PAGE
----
Tuesday, October 22, 2013

Public Art in San Diego: Going for Eternity

by Joe Nalven

I remember the controversy San Diego experienced with the large sculptural memory of The Kiss.

I was pleased to see San Diego deciding that it was all right to affirm an identity that echoed Warhol and the San Diego Comic Con. We are popular culture.

But where do we go from here? What's the next step? How do we avoid fawning over the public art of other cities?

I began thinking about Max Eternity. 

One of our distant Digital Art Guild [DAG] members had moved from Georgia to San Francisco - that's Max. And I had moved from Brooklyn to San Diego. We are a mobile society. But more and more we deal with that mobility with the internet; it helps to connect us — not only in our individual moves from there to here, but also in connecting our communities of interest across significant physical distance. DAG's exhibits plays off these connections to draw artists together in our San Diego exhibits. Most other Guilds and art groups are San Diego residents.

Eternity was part of a DAG exhibit, Homage. He paid homage to Andy Warhol. Important to note is Eternity's seeing himself as extending the Bauhaus spirit and design in his work; what Eternity describes as weaving together primitive symbolism, minimalistic modernism and digital design. (For a fuller portrait of Max Eternity, see Andrew Reach's interview: Autodidact Chat: Andrew Reach Interviews Max Eternity.)

Max Eternity   /    Mec de Mystery: LEGENDS - Andy Warhol

Max Eternity / Mec de Mystery:  Tribe
The simplicity of Eternity's concept multiplies in his vision of the tribe.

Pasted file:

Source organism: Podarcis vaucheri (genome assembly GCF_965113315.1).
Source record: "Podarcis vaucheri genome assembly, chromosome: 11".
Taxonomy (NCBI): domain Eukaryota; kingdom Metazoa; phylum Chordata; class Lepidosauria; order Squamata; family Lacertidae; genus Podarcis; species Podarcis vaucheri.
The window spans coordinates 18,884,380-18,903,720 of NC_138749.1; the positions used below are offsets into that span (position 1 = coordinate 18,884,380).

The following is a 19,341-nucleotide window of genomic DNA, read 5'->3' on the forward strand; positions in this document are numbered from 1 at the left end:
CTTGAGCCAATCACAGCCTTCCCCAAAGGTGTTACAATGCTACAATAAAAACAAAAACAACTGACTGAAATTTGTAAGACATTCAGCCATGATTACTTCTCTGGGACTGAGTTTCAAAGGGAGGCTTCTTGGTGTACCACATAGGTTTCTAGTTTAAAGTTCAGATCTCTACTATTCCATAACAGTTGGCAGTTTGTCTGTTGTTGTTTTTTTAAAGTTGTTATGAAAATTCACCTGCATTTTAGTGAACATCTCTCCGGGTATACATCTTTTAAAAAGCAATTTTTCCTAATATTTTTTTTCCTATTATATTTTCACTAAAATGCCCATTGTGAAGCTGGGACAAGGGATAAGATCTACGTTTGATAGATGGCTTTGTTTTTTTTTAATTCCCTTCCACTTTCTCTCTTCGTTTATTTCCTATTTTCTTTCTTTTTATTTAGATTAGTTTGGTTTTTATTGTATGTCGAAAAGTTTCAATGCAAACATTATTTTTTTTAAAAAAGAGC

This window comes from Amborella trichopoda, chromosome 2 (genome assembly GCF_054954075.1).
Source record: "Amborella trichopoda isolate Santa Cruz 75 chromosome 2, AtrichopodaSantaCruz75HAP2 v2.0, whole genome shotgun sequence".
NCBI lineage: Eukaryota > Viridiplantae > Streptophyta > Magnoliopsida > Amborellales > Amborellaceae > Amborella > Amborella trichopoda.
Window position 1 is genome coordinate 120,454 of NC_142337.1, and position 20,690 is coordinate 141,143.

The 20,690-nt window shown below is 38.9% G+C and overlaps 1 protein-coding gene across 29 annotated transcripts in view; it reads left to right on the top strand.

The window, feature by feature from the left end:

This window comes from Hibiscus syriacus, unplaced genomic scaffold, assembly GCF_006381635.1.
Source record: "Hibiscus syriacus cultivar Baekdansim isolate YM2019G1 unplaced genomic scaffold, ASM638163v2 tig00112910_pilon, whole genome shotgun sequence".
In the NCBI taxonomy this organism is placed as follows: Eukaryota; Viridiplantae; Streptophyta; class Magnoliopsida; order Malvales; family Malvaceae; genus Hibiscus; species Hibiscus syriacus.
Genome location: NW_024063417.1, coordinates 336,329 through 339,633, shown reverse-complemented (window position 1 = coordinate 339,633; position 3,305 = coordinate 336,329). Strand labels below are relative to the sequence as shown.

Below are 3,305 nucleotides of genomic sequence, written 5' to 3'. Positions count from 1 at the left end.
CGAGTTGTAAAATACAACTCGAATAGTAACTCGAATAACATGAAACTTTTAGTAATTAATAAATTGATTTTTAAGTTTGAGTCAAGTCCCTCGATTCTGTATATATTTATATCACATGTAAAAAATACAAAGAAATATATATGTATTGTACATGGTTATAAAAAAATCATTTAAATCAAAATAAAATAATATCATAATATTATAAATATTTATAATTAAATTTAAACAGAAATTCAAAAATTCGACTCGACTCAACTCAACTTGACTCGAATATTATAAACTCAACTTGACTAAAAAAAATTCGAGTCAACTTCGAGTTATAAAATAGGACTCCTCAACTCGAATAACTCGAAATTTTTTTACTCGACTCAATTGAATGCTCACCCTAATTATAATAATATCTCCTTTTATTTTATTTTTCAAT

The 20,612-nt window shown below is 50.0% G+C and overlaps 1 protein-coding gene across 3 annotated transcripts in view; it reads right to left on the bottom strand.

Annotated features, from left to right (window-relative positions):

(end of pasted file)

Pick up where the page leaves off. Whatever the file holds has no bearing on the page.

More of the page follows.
Eternity does not confine his interests to art and design. I again rely on Reach's summary of the various facets of this Eternity: "[He] is a painter, sculptor, inventor, architectural illustrator, industrial designer, dancer, graphic designer, musician, singer, poet, published writer and art theorist, whose many contributions in art, advocacy and education serves as a visionary model of entrepreneurship."

Eternity is also an art contributor to The Huffington Post, an ardent advocate of social issues for Truthout. And he reminds us of our past so that we can pay forward. He wrote the nomination for the Atlanta-Fulton Central Library, designed by Marcel Breuer, to become listed on the 2010 World Memorial Fund's Watch List. And Eternity is currently hosting an art competition to support young artists who are inspired by the significant art history associated with Black Mountain College.

Eternity's digital surreal techno art continues to evolve, both in print and soon-to-be sculpture.

Max Eternity / Van Goth Techno
But it is his sculptural designs that I envision as becoming part of the San Diego landscape.

Call them evolved Bauhaus, call them pop-modern, call them minimalist, call them digital mindfulness. Whatever it takes to call attention to some compelling designs for future sculptural objects.
I can imagine the Round and Round House being placed in the gentrification of San Diego's eastern area, near to our new central public library or outside Petco Park or the new Charger stadium (whenever that happens).

Max Eternity  /  Round and Round House

Max Eternity  /   Zykki 2012b.42 
The Zykki 2012b.42 could be placed at one or more of our freeway on ramps or at our evolving airport.  

Yes, a mobile cool pop culture. From San Diego to Eternity.

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